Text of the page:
Here are a few tips to avoid MVP failure:

  1. Monetization. You’ve officially launched an MVP that people are addicted to and using every day. Great! And your users are increasing, too? Even better! One big thing though. You’ve forgotten about the way to monetize it. When you’re building your MVP prototype, keep in mind how you plan to roll out paid features. Will it be a monthly fee?
  2. Constantly innovate. Alright, you’ve finally got your MVP up and running. Now is the important part. Listen to your users and customers. Do not have tunnel vision on your feature roll-out and only do what you think will work. What do they want? Test it! We’ve all had theses and concepts that we think will be successful and ultimately fail.
  3. Don’t let new ideas control you. It is extremely easy to constantly chase new ideas to make your company or application better. But you need to refine what is working before rolling out a bunch of features that you aren’t sure people even want. The worst feeling is spending a lot of time on something that no one cares about. It will happen, but try and limit it as much as possible. We all have creative ideas that seem like cool features, but sometimes there is a reason why those ideas never took off. Someone before you tried it and realized there wasn’t a real market for it.
  4. Test, test, test. Constantly have a back-and-forth conversation with your user base. Ask them what is working and what isn’t. What are the features that they never use? Maybe you should cut them and double-down on what is working.
  5. Road map it. Don’t scrap all of those creative ideas you have that’ll make your company a leader in the space you’re in. Develop road maps and upcoming developer sprints to roll those out. That way, you can revisit those ideas that you were once excited about. I can guarantee that after your MVP is launched, you’ll change your tune on a lot of those features that you were so attached to so early on. Why? Because your perspective will change once it’s launched and you start gaining insight on what people really want. Keep a running list of all of the suggested features and build-outs for later versions. Your users will appreciate that you listened to their input.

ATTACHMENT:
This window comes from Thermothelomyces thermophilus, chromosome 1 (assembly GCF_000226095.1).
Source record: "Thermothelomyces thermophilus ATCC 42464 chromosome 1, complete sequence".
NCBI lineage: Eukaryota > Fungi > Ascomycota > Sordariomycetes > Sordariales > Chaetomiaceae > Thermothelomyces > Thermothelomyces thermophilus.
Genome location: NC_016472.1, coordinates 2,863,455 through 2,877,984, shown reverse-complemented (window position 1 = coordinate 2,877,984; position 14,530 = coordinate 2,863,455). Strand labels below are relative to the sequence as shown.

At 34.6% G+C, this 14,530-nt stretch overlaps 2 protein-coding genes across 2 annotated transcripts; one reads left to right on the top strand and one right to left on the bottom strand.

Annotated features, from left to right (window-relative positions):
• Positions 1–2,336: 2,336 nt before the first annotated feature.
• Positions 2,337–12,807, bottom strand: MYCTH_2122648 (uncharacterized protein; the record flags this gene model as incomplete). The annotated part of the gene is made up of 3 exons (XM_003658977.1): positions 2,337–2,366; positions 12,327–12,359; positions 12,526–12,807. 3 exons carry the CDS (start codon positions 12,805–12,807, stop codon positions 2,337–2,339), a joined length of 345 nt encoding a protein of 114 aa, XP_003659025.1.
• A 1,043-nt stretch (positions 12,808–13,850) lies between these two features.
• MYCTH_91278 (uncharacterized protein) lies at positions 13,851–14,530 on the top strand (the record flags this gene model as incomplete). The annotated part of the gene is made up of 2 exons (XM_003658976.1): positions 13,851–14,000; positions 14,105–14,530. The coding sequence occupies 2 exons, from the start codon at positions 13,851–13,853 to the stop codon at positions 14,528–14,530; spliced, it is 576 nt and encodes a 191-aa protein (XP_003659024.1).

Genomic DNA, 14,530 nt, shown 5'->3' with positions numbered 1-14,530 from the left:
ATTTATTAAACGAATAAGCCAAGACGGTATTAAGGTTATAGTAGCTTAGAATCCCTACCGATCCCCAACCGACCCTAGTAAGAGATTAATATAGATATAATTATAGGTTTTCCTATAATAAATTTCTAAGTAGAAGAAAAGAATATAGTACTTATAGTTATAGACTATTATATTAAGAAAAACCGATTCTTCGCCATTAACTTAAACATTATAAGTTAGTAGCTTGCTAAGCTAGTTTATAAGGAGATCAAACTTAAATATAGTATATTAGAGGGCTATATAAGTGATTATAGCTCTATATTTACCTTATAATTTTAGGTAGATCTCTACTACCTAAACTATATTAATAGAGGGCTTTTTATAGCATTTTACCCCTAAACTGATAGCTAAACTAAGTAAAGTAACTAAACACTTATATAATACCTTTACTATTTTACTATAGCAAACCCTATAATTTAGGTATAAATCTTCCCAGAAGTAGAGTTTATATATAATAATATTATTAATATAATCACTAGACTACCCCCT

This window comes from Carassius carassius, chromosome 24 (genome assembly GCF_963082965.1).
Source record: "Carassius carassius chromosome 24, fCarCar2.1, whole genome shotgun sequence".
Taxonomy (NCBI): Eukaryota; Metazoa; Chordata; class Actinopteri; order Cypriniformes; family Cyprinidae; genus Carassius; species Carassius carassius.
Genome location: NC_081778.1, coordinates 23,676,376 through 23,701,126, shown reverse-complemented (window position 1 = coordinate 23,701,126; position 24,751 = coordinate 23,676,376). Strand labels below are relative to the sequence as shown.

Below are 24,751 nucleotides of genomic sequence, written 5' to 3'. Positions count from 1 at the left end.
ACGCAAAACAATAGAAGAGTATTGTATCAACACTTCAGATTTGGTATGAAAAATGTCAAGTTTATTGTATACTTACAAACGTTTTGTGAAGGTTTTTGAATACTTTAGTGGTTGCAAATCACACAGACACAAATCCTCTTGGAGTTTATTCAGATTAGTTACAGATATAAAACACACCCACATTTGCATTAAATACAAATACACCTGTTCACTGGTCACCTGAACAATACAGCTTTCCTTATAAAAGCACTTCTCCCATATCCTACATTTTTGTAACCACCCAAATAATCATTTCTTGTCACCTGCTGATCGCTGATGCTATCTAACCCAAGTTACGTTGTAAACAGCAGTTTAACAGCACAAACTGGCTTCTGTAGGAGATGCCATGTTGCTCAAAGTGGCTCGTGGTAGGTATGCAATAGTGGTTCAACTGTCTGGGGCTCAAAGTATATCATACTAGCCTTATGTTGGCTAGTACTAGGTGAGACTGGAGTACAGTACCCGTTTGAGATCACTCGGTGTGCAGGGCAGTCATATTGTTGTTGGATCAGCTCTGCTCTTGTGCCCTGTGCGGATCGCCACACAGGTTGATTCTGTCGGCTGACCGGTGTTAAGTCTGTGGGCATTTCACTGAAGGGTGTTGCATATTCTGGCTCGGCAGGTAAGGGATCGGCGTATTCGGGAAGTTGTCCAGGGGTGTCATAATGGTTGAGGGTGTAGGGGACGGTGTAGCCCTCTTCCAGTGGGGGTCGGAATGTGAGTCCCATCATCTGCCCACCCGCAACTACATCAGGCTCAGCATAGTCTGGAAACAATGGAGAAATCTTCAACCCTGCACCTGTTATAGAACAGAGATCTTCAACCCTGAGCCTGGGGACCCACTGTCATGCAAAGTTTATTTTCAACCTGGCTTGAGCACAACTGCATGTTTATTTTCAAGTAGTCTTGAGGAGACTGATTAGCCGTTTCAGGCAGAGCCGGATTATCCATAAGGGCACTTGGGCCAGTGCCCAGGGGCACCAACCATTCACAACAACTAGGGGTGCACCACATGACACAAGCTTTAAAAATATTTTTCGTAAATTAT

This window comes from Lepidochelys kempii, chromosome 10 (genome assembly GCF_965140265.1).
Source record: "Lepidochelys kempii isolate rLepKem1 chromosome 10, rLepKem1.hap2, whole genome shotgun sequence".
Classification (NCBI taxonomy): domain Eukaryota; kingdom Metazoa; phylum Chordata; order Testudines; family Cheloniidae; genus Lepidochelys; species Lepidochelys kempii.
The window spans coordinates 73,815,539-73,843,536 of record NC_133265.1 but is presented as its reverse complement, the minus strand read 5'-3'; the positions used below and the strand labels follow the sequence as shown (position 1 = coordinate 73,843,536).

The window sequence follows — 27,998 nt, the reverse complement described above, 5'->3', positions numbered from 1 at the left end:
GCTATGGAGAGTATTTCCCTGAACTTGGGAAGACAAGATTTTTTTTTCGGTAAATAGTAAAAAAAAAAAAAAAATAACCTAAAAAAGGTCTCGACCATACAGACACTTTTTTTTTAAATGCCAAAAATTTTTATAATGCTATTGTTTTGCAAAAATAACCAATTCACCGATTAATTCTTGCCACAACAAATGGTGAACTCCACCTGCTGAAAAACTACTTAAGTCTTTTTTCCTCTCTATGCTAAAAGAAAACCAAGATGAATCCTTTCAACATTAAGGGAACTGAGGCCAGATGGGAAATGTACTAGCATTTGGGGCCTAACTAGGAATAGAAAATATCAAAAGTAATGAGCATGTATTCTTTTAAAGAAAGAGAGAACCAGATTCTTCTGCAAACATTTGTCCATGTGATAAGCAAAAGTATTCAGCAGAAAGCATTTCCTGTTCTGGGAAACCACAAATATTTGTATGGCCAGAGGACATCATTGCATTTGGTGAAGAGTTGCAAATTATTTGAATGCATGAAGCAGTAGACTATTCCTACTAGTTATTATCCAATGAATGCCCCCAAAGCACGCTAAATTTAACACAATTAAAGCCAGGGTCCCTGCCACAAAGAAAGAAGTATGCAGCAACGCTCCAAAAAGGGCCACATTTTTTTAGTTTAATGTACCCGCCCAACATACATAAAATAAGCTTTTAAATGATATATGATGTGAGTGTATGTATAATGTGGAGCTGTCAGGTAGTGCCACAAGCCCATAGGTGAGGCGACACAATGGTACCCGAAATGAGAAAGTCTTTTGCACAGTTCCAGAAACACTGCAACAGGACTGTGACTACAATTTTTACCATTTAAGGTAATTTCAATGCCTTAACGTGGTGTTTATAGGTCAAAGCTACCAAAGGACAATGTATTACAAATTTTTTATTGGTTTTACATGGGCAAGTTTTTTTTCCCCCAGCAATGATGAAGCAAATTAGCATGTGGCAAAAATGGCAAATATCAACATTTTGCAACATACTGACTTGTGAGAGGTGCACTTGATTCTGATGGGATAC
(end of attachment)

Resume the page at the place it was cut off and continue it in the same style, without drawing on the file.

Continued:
I can tell you from experience, your initial idea is going to morph into something you’re unfamiliar with at the moment. If you have a core group of dedicated early adopters for your product, website, or iOS app, leverage that as quickly as possible. Ask them what features they want to see, how they’re using it, and begin to create that stickiness. Stickiness is your key to success. Build. Test. Launch. Repeat.

Now, get to building!